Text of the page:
What My Visit to the Emergency Room Taught Me About the Beast Called Perfectionism

I’ve been having a hard time breathing lately … 

Why, you ask?

Let me explain …

On the President’s Day holiday, instead of enjoying a leisurely day with my family, I was in the Emergency Room of the hospital.

Memories from the ER

I was there because the right side of my chest hurt, bad.

This pain in my body had been going on for a few days and I was starting to get freaked out.

I had been recovering from a cough, then the flu (my husband Steven had it before me), and now I had this weird pain that I’d never had before.

When I explained this to Steven he thought I had pulled a muscle either from yoga or from my cough attacks I had been having.

But that diagnosis didn’t sit right with me. I know my body and know when things aren’t “right.”

So when Monday rolled around and the pain hadn’t gone away, I called my doctor. But because I hadn’t yet seen this particular doctor (I find little reason to go to a General Practitioner when I see an Ob-Gyn every year), I couldn’t get an appointment for another week. That wasn’t going to fly.

Off to the ER I went to get checked out. I don’t mess around with my health.

And since it was a holiday, of course the ER was busy (even for my rural hospital in the mountains) so I had to wait … and wait … and wait for hours.

All that time I tried my best to calm my mind and assure myself that everything was going to be okay.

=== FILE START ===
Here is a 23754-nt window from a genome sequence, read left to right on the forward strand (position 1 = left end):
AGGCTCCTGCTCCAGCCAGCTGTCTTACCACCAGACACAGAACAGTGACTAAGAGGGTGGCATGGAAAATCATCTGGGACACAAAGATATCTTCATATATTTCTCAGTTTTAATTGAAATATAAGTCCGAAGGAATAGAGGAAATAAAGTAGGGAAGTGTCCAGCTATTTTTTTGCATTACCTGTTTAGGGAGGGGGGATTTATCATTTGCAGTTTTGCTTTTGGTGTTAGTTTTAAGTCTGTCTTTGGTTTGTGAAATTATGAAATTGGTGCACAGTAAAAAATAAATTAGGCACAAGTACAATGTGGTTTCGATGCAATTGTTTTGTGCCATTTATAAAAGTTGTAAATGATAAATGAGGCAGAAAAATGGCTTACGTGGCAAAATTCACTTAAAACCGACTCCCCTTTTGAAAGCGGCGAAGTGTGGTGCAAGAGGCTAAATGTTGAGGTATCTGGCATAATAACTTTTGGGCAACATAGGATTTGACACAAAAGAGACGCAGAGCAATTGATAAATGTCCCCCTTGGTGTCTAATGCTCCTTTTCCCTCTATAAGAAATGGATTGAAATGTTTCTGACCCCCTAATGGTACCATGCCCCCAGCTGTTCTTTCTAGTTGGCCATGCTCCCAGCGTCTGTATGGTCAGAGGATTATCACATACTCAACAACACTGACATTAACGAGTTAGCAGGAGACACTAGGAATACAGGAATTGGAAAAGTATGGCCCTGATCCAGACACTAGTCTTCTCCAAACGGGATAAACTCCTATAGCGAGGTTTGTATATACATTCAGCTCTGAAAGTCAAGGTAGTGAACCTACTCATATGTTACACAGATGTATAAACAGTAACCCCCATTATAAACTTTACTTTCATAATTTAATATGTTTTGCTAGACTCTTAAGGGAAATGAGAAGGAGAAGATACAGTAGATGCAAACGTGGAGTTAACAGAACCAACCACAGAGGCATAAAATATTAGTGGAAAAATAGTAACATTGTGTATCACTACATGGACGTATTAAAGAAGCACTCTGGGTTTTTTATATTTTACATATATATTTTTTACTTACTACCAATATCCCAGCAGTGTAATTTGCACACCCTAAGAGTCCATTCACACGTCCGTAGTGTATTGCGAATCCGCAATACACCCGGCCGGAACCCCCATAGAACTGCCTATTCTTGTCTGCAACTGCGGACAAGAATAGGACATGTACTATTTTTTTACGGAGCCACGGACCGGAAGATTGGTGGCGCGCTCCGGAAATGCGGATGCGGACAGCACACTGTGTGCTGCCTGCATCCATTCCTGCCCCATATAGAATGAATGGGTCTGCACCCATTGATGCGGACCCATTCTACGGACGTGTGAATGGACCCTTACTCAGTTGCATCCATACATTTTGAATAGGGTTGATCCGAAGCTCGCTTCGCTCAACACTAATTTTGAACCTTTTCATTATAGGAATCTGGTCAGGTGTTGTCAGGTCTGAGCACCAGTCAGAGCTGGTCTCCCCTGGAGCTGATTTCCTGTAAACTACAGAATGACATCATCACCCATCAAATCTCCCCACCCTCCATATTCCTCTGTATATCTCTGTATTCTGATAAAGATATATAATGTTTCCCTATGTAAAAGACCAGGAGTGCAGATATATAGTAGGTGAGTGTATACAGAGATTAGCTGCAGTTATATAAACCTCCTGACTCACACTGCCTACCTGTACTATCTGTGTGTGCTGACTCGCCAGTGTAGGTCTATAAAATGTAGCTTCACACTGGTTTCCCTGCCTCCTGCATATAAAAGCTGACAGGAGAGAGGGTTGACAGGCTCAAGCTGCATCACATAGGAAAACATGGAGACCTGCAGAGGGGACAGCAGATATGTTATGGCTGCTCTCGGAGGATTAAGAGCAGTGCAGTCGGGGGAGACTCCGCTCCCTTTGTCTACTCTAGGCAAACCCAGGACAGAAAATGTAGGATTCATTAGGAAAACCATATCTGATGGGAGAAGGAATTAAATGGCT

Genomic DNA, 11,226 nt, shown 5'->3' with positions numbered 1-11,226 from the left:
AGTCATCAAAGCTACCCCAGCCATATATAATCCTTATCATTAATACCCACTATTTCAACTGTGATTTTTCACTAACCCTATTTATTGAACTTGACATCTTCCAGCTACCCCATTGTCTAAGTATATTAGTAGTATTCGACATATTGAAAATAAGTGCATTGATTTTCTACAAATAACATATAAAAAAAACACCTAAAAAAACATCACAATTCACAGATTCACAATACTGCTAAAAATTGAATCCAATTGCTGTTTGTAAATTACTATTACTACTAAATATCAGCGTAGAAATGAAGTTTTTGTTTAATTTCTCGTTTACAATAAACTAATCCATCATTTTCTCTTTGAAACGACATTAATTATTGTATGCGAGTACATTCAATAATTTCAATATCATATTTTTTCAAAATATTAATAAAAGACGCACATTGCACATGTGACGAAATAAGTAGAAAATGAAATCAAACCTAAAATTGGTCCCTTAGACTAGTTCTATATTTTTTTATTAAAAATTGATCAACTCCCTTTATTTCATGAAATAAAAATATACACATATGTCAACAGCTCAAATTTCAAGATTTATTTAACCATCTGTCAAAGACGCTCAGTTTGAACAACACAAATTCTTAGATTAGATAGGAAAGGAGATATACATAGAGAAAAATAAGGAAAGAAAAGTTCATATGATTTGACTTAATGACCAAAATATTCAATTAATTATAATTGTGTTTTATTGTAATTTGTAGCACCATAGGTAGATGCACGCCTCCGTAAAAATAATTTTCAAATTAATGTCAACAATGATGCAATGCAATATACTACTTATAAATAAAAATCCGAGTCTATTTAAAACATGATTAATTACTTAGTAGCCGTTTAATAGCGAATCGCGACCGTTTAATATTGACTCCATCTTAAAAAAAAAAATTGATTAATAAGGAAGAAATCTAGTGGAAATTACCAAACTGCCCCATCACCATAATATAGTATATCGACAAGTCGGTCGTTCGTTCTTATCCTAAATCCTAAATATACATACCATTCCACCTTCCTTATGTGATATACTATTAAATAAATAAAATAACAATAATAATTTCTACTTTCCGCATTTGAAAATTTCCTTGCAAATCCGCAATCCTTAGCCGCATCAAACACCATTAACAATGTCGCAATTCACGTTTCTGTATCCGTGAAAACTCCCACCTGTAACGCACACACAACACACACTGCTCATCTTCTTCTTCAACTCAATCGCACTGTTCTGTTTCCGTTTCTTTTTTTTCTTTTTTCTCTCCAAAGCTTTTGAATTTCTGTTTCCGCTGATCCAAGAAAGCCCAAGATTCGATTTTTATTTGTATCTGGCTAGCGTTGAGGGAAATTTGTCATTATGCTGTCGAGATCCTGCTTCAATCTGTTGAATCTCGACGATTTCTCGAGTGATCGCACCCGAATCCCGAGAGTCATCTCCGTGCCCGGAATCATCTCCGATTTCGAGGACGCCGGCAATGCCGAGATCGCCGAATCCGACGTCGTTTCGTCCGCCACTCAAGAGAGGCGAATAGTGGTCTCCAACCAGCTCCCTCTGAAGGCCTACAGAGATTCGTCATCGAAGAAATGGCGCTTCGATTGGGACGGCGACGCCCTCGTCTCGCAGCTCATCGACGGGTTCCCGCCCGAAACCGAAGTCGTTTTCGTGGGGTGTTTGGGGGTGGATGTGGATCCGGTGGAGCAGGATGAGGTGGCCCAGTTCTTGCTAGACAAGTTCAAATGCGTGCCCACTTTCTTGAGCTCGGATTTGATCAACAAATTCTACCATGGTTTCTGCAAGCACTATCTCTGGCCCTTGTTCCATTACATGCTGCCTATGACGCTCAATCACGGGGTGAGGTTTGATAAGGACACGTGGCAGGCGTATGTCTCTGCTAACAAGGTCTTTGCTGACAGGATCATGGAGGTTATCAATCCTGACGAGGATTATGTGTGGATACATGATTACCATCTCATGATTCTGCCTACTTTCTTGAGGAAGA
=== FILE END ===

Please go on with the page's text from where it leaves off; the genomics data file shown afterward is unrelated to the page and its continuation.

I figured it wasn’t going to do me any good to think about the worst-case scenarios of what this pain in my body might be (cancer, heart attack, tumors, dragons, oh my!).

So I breathed.

And I read my book.

And I learned about the passing of spiritual teacher Debbie Ford. (I loved her book “The Dark Side of the Light Chasers.”)

And I breathed (the worst part though with this pain is that even deep breathing hurt).

And I told myself that all was well. All would be well.

When I finally got in to see a doctor, he listened to my breathing with his shiny stethoscope.

And after what seemed like forever, he finally said:

“You’ve got a rub.”

“What’s that?” I asked.

He told me my right lung sounded like two pieces of leather rubbing against each other. (It’s not supposed to sound like this.)

Basically, the lining of my lung was inflamed due to the virus that had been running through my body.

The condition is called PLEURISY.

Ugh.

Next up was a chest x-ray to make sure all was clear internally.

Thank God, the x-ray came back clean.

I was prescribed anti-inflammatory medication to help the inflammation in my lung to go down.

The healing process has been slow, making it tough to do the things I normally do as a mom to two young kids who is also a business owner.

I’ve had to take a break from yoga (really hoping I can make it through class tomorrow!).

And I’ve had plenty of time to THINK about my life and business and I what I really, really want.

I’ve had some good epiphanies. I’m making some changes. I’m being honest about what feels good and what simply doesn’t anymore.

Because I realize that much of what brought this pain in my lung is the beast I’ve been battling my entire life:

PERFECTIONISM.

Do you know what I’m talking about?

I’m going to guess that you do. Most women do. It’s an affliction that way too many of us suffer from, suffocate from, die from.

My battle with perfectionism started young, as far back as I can remember. I wanted to be the perfect little girl who handled her parents’ divorce with no issue and no tears, got Straight As in school, was the best softball player on the field. I remember wanting to be able to fulfill my mom’s request to babysit my little sister at 9 or 10 years old when I truly was far too young for this responsibility (I didn’t want to disappoint my mom).